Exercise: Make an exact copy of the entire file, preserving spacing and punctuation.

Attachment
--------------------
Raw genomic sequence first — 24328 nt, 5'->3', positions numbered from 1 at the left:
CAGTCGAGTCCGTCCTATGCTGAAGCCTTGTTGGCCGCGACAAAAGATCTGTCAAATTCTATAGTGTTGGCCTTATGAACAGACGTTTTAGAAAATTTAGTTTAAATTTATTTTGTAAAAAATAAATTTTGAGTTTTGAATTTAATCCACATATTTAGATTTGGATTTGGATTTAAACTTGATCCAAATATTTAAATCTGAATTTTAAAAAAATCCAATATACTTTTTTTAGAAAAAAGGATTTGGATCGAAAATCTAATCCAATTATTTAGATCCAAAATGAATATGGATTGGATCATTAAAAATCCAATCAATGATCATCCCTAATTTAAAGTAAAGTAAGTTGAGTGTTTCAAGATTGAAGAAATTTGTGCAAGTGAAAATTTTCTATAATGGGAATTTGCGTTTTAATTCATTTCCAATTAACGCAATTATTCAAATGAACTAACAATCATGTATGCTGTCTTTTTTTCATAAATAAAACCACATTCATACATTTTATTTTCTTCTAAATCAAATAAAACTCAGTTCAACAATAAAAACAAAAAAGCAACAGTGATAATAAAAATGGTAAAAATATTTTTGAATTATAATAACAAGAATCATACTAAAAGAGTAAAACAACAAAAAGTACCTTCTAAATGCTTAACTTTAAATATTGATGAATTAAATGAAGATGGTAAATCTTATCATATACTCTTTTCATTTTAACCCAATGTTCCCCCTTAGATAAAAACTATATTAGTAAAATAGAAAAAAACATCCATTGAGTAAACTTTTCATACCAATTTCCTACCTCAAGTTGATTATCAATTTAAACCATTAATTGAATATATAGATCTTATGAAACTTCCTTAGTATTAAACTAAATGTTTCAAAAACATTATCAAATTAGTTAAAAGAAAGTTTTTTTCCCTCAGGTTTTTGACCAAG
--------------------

Raw genomic sequence first — 24328 nt, 5'->3', positions numbered from 1 at the left:
CAGTCGAGTCCGTCCTATGCTGAAGCCTTGTTGGCCGCGACAAAAGATCTGTCAAATTCTATAGTGTTGGCCTTATGAACAGACGTTTTAGAAAATTTAGTTTAAATTTATTTTGTAAAAAATAAATTTTGAGTTTTGAATTTAATCCACATATTTAGATTTGGATTTGGATTTAAACTTGATCCAAATATTTAAATCTGAATTTTAAAAAAATCCAATATACTTTTTTTAGAAAAAAGGATTTGGATCGAAAATCTAATCCAATTATTTAGATCCAAAATGAATATGGATTGGATCATTAAAAATCCAATCAATGATCATCCCTAATTTAAAGTAAAGTAAGTTGAGTGTTTCAAGATTGAAGAAATTTGTGCAAGTGAAAATTTTCTATAATGGGAATTTGCGTTTTAATTCATTTCCAATTAACGCAATTATTCAAATGAACTAACAATCATGTATGCTGTCTTTTTTTCATAAATAAAACCACATTCATACATTTTATTTTCTTCTAAATCAAATAAAACTCAGTTCAACAATAAAAACAAAAAAGCAACAGTGATAATAAAAATGGTAAAAATATTTTTGAATTATAATAACAAGAATCATACTAAAAGAGTAAAACAACAAAAAGTACCTTCTAAATGCTTAACTTTAAATATTGATGAATTAAATGAAGATGGTAAATCTTATCATATACTCTTTTCATTTTAACCCAATGTTCCCCCTTAGATAAAAACTATATTAGTAAAATAGAAAAAAACATCCATTGAGTAAACTTTTCATACCAATTTCCTACCTCAAGTTGATTATCAATTTAAACCATTAATTGAATATATAGATCTTATGAAACTTCCTTAGTATTAAACTAAATGTTTCAAAAACATTATCAAATTAGTTAAAAGAAAGTTTTTTTCCCTCAGGTTTTTGACCAAG